International rights groups slam Thailand's use of Article 44 in place of martial law

Human Rights Watch warned that the use of "unaccountable" power under Article 44 by Prime Minister General Prayut Chan-o-cha would mark Thailand's "deepening descent into dictatorship". -- PHOTO: EPA
Human Rights Watch warned that the use of "unaccountable" power under Article 44 by Prime Minister General Prayut Chan-o-cha would mark Thailand's "deepening descent into dictatorship". -- PHOTO: EPA

BANGKOK (THE NATION/ASIA NEWS NETWORK) - International rights groups aired criticism against the government's imminent use of absolute power under Article 44 of the interim Constitution, with the International Commission of Jurists (ICJ) calling for a return to civilian authority and Human Rights Watch (HRW) urging foreign friends of Thailand not to be "fooled".

HRW warned yesterday that the use of "unaccountable" power under Article 44 by Prime Minister General Prayut Chan-o-cha, in his capacity as leader of the National Council for Peace and Order (NCPO), would mark Thailand's "deepening descent into dictatorship".

"Thailand's friends abroad should not be fooled by this obvious sleight of hand by the junta leader to replace martial law with a constitutional provision that effectively provides unlimited and unaccountable power," warned Mr Brad Adams, Asia director at HRW.

Meanwhile, ICJ secretary-general Wilder Tayler warned on Tuesday that Article 44 was drafted so broadly that "it could give the head of the junta even greater powers than martial law".

"Article 44 would allow the head of the NCPO to issue any orders he wishes under the pretext of strengthening public unity and national security, and also deems any such order to be legal and constitutional, removing any possibility of judicial oversight," he said.

He also claimed that Article 44 violated the fundamental pillars of the rule of law and human rights, in terms of equality, accountability and predictability. He added that the junta should commit itself to observing Thailand's international obligations by avoiding any use of Article 44.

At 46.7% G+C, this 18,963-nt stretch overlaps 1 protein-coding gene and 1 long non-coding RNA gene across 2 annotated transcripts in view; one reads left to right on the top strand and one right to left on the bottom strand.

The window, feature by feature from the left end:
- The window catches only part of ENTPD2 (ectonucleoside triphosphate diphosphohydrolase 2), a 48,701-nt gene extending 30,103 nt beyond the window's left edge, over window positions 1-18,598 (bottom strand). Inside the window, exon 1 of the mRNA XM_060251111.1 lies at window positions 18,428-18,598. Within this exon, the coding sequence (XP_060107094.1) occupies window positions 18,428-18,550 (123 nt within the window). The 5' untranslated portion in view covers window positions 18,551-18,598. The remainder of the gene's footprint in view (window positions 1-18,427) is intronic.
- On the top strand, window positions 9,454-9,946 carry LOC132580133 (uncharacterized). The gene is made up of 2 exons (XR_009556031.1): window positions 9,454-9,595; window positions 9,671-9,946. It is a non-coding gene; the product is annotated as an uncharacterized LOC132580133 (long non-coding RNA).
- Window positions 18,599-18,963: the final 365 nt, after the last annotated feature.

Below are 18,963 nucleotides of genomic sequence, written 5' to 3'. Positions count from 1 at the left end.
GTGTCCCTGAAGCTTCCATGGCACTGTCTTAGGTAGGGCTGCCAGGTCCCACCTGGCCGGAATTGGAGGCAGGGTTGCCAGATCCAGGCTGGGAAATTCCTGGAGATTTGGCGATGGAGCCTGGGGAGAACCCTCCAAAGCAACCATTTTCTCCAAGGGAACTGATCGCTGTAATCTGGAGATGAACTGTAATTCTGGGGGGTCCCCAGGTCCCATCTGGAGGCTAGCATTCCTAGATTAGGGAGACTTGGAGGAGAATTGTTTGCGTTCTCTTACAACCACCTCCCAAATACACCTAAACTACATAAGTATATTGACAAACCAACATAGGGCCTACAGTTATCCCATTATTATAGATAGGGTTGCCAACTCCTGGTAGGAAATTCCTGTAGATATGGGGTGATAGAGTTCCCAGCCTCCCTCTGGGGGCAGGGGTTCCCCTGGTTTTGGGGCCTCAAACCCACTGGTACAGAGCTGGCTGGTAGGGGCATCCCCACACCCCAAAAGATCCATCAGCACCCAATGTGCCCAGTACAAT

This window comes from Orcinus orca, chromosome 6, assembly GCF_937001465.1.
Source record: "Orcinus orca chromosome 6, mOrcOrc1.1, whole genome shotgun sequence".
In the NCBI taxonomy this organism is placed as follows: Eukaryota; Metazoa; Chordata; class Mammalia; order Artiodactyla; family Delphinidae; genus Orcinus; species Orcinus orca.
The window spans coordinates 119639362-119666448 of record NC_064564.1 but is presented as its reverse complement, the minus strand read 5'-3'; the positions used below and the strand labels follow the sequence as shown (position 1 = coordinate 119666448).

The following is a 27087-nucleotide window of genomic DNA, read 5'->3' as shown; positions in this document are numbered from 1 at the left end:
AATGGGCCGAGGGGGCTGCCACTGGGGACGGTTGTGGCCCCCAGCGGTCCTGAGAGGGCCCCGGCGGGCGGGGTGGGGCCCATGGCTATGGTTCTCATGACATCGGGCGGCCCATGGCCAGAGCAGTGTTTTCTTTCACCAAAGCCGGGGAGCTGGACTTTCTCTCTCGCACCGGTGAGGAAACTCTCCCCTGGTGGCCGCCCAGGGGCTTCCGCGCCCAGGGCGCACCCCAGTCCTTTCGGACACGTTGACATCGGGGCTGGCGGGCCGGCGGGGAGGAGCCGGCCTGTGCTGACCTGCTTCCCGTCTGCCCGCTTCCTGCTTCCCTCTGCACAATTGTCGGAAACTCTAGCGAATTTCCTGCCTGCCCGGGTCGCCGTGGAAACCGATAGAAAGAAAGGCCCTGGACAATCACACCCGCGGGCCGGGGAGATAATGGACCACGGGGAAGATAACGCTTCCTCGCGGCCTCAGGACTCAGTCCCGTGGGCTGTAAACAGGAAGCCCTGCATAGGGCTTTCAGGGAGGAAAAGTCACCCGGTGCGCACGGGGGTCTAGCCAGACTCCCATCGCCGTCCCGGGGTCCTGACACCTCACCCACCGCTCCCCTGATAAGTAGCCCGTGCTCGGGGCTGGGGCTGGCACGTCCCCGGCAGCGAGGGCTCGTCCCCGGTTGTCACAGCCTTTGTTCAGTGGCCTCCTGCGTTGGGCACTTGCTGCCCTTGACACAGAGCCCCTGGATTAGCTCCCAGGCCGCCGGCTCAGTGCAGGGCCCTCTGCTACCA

Meanwhile, Mr Adams pointed out that there were no judicial or other oversight mechanisms in place to examine the use of these powers and that General Prayut only needed to report his decisions and actions to the military-appointed National Legislative Assembly and to himself as prime minister.

In a statement, HRW said: "The imposition of (Article 44) means the junta's lifting of martial law is unlikely to lead to improvement of respect for human rights in Thailand… The junta will have legal justification to continue its crackdown on those exercising their fundamental rights and freedoms. Criticism of the government can still be prosecuted, peaceful political activity banned, free speech censored and subject to punishment, and opposition of military rule not permitted."

"General Prayut's action to tighten rather than loosen his grip on power puts the restoration of democratic civilian rule further into the future," Mr Adams said. "Concerted pressure from Thailand's allies is urgently needed to reverse this dangerous course."

The statement also pointed out that since the May 2014 coup, the NCPO had detained hundreds of politicians, activists and journalists among others without allowing them access to lawyers or ensuring other safeguards against mistreatment.

The junta has refused to provide information about detainees, which means that the risk of enforced disappearance, torture and other ill treatment significantly increases when people are held incommunicado, the statement said, adding that there has been no indication of any official inquiry into reports of torture and mistreatment.

"The use of military courts, which lack independence and fail to comply with international standards, to try civilians is likely to continue under (Article) 44," HRW said.

Domestically, criticism against the use of Article 44 continued.

Chiang Mai University academic Attachak Sattayanurak called the threat to use the provision "scary", but added that it would be very difficult truly to exercise absolute power. He pointed out that even during the period of absolute monarchy in Thailand, the sovereign could not truly exercise absolute power.

Though Article 44 will make one person powerful, Mr Attachak predicted that in reality people would oppose the use of absolute power in some areas, such as limiting land ownership.

However, Mr Panitan Wattanayagorn, adviser to Deputy Prime Minister General Prawit Wongsuwan, defended the use of Article 44, saying it was necessary to keep a lid on political protests and violence, though he said it would allow more room for political activity than under martial law.

Mr Panitan expects the situation to improve and urged people in Thailand and abroad not to worry.

Former Democrat MP Wirat Kalayasiri, who also leads the party's legal team, said Mr Prayuth could now make decisions on issues like amnesty by exercising his power under Article 44, but warned against misuse of that power.

"The NCPO must realise it cannot use Article 44 to hide things from the public," he said.